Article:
tired of the rat race (2001-2003)

Why is the life of a mouse not absurd? The orbit of the moon is not absurd either, but that involves no strivings or aims at all. A mouse, however, has to work to stay alive. Yet he is not absurd, because he lacks the capacities for self-consciousness and self-transcendence that would enable him to see that he is only a mouse.

– Thomas Nagel, “The Absurd”

We used to go to family parties sometimes. Driving up hills to get there. Mostly grownups standing around with their drinks, talking.

My great uncle introduced me to one of his friends who had just written a book about running. Told me he wrote it because he got tired of the “rat race.”

I’ve thought about that conversation ever since, and every year it seems funnier to me. Who talks about the rat race to a kid they just met at a party?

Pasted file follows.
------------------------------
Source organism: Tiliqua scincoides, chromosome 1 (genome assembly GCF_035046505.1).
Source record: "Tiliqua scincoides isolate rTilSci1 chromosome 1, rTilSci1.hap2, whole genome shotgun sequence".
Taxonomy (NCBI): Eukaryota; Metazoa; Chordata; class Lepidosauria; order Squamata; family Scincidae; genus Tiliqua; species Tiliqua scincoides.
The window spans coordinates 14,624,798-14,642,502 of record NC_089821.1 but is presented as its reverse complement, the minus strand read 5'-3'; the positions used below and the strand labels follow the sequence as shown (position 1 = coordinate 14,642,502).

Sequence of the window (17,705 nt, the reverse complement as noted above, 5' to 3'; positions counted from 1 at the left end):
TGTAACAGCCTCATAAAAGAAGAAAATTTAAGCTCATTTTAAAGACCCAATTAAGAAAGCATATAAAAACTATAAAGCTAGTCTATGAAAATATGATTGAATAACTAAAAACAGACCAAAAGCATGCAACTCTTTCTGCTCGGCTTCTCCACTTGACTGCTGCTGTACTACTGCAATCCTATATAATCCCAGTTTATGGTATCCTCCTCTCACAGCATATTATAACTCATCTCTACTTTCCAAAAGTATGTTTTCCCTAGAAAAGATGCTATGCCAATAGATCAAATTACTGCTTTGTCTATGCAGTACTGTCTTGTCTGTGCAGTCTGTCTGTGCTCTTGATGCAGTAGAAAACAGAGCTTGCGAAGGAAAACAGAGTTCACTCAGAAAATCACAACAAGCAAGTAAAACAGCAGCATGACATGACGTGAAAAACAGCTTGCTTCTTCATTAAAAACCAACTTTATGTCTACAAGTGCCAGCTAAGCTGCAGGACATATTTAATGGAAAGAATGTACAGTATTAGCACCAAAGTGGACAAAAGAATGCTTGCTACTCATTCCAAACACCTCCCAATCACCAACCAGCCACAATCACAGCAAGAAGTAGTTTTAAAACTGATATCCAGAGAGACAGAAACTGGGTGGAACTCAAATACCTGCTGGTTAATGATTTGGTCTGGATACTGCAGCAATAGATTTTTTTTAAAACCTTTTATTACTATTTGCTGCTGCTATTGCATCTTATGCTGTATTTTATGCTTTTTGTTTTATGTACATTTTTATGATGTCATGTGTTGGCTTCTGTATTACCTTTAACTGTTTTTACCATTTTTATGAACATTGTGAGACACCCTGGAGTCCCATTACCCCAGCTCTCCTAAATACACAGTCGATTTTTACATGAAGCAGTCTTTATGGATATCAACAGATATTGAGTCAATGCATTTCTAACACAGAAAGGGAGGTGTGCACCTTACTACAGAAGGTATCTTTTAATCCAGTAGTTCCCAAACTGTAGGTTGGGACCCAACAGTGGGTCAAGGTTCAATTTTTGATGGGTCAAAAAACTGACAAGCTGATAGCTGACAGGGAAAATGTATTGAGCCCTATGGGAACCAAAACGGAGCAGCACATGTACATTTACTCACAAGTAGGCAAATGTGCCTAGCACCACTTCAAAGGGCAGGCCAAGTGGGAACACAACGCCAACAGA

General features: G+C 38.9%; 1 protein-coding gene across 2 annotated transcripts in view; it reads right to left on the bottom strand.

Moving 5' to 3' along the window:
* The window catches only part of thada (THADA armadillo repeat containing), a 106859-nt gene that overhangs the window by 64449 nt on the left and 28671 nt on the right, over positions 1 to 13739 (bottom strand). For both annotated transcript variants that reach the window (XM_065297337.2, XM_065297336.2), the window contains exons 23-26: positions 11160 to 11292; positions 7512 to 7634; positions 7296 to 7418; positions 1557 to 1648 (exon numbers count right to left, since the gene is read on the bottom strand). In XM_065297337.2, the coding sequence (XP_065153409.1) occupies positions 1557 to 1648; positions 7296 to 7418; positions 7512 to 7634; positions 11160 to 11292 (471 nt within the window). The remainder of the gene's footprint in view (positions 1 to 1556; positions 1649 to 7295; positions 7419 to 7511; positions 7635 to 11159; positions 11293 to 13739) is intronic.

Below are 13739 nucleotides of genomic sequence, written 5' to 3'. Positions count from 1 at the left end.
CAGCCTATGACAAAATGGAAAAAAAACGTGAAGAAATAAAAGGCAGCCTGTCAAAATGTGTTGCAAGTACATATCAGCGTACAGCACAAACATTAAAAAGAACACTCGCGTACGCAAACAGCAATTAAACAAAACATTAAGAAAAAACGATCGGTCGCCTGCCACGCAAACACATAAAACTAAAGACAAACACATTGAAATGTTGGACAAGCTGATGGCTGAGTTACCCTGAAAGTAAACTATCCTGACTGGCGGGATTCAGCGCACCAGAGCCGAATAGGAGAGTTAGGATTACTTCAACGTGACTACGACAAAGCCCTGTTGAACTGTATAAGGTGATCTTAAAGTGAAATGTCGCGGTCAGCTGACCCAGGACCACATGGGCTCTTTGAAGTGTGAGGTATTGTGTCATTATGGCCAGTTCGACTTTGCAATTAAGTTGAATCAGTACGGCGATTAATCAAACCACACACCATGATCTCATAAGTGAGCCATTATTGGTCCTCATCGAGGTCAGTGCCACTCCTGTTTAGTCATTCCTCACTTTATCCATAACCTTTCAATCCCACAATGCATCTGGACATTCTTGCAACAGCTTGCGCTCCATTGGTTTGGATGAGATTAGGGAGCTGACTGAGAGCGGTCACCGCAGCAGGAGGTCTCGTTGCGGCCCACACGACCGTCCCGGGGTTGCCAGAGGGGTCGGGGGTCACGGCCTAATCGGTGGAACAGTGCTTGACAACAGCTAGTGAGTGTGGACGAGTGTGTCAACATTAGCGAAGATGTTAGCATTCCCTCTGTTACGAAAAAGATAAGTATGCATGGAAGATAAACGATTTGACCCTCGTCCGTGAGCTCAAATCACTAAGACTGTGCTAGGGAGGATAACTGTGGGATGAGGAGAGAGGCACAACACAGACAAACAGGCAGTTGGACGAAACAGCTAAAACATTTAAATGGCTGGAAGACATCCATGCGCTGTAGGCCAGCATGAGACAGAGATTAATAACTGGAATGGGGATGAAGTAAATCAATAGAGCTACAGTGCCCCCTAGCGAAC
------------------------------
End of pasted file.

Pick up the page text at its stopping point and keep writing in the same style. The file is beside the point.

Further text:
I wondered what the rat race even was. Imagined rats scurrying through a maze, fighting for a piece of cheese.

Except that the maze walls were cubicles, and the lights were buzzing.

Except, evidently, that a rat could declare he was tired of the race, leave the maze, and write a book instead.

The rat race, I thought, as I started my first office job. Every morning someone handed me stacks of paper to deliver to salespeople. I wandered through hallways, got lost. Collected papers at the end of the day and organized them into folders, put the folders into boxes.

I was sixteen then. I felt exhausted after work, lying on the couch watching television. What did I even do today?

At the end of the summer, they sent me to archive all those boxes in another building. There were rows and rows of empty cubicles, dust motes hanging in the air. I put the boxes under a desk and left.

Perhaps I, too, was tired of the rat race.